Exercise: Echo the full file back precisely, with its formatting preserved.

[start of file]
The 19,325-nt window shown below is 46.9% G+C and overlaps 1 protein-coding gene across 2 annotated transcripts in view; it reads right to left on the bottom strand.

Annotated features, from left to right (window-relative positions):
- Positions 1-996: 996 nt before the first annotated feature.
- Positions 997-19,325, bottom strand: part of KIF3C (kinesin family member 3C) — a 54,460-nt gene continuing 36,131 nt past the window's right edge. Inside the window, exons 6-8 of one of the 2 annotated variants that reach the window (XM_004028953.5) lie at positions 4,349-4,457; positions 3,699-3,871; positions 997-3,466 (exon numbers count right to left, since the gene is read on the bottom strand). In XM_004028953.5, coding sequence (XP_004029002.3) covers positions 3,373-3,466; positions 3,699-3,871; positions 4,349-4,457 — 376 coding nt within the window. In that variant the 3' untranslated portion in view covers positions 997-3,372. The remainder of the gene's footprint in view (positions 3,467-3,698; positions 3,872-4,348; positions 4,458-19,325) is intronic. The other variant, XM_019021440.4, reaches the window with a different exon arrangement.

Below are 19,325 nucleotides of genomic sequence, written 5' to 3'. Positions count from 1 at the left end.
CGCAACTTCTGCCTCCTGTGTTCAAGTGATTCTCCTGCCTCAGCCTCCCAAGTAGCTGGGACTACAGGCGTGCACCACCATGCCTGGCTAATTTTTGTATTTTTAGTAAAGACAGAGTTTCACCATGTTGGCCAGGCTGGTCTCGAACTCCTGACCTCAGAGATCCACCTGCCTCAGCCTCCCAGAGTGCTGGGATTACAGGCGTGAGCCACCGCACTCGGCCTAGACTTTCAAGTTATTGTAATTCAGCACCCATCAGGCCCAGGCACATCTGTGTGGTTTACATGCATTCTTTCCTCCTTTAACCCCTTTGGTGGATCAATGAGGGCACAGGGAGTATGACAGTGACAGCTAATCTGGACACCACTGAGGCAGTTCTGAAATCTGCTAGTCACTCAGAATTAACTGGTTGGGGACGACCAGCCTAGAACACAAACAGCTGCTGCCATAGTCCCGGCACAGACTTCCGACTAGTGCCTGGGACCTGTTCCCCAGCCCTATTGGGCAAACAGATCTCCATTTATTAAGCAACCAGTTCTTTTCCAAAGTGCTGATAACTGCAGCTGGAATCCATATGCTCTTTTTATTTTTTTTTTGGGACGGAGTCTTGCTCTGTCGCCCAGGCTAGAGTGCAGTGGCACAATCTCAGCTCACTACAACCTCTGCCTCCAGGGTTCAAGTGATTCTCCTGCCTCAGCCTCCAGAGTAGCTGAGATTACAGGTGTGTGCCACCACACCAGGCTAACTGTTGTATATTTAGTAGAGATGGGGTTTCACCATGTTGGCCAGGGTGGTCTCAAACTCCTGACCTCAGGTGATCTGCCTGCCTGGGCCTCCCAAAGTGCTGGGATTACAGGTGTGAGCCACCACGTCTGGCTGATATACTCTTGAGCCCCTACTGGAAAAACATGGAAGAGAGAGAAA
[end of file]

The 19,325-nt window shown below is 46.9% G+C and overlaps 1 protein-coding gene across 2 annotated transcripts in view; it reads right to left on the bottom strand.

Annotated features, from left to right (window-relative positions):
- Positions 1-996: 996 nt before the first annotated feature.
- Positions 997-19,325, bottom strand: part of KIF3C (kinesin family member 3C) — a 54,460-nt gene continuing 36,131 nt past the window's right edge. Inside the window, exons 6-8 of one of the 2 annotated variants that reach the window (XM_004028953.5) lie at positions 4,349-4,457; positions 3,699-3,871; positions 997-3,466 (exon numbers count right to left, since the gene is read on the bottom strand). In XM_004028953.5, coding sequence (XP_004029002.3) covers positions 3,373-3,466; positions 3,699-3,871; positions 4,349-4,457 — 376 coding nt within the window. In that variant the 3' untranslated portion in view covers positions 997-3,372. The remainder of the gene's footprint in view (positions 3,467-3,698; positions 3,872-4,348; positions 4,458-19,325) is intronic. The other variant, XM_019021440.4, reaches the window with a different exon arrangement.

Below are 19,325 nucleotides of genomic sequence, written 5' to 3'. Positions count from 1 at the left end.
CGCAACTTCTGCCTCCTGTGTTCAAGTGATTCTCCTGCCTCAGCCTCCCAAGTAGCTGGGACTACAGGCGTGCACCACCATGCCTGGCTAATTTTTGTATTTTTAGTAAAGACAGAGTTTCACCATGTTGGCCAGGCTGGTCTCGAACTCCTGACCTCAGAGATCCACCTGCCTCAGCCTCCCAGAGTGCTGGGATTACAGGCGTGAGCCACCGCACTCGGCCTAGACTTTCAAGTTATTGTAATTCAGCACCCATCAGGCCCAGGCACATCTGTGTGGTTTACATGCATTCTTTCCTCCTTTAACCCCTTTGGTGGATCAATGAGGGCACAGGGAGTATGACAGTGACAGCTAATCTGGACACCACTGAGGCAGTTCTGAAATCTGCTAGTCACTCAGAATTAACTGGTTGGGGACGACCAGCCTAGAACACAAACAGCTGCTGCCATAGTCCCGGCACAGACTTCCGACTAGTGCCTGGGACCTGTTCCCCAGCCCTATTGGGCAAACAGATCTCCATTTATTAAGCAACCAGTTCTTTTCCAAAGTGCTGATAACTGCAGCTGGAATCCATATGCTCTTTTTATTTTTTTTTTGGGACGGAGTCTTGCTCTGTCGCCCAGGCTAGAGTGCAGTGGCACAATCTCAGCTCACTACAACCTCTGCCTCCAGGGTTCAAGTGATTCTCCTGCCTCAGCCTCCAGAGTAGCTGAGATTACAGGTGTGTGCCACCACACCAGGCTAACTGTTGTATATTTAGTAGAGATGGGGTTTCACCATGTTGGCCAGGGTGGTCTCAAACTCCTGACCTCAGGTGATCTGCCTGCCTGGGCCTCCCAAAGTGCTGGGATTACAGGTGTGAGCCACCACGTCTGGCTGATATACTCTTGAGCCCCTACTGGAAAAACATGGAAGAGAGAGAAA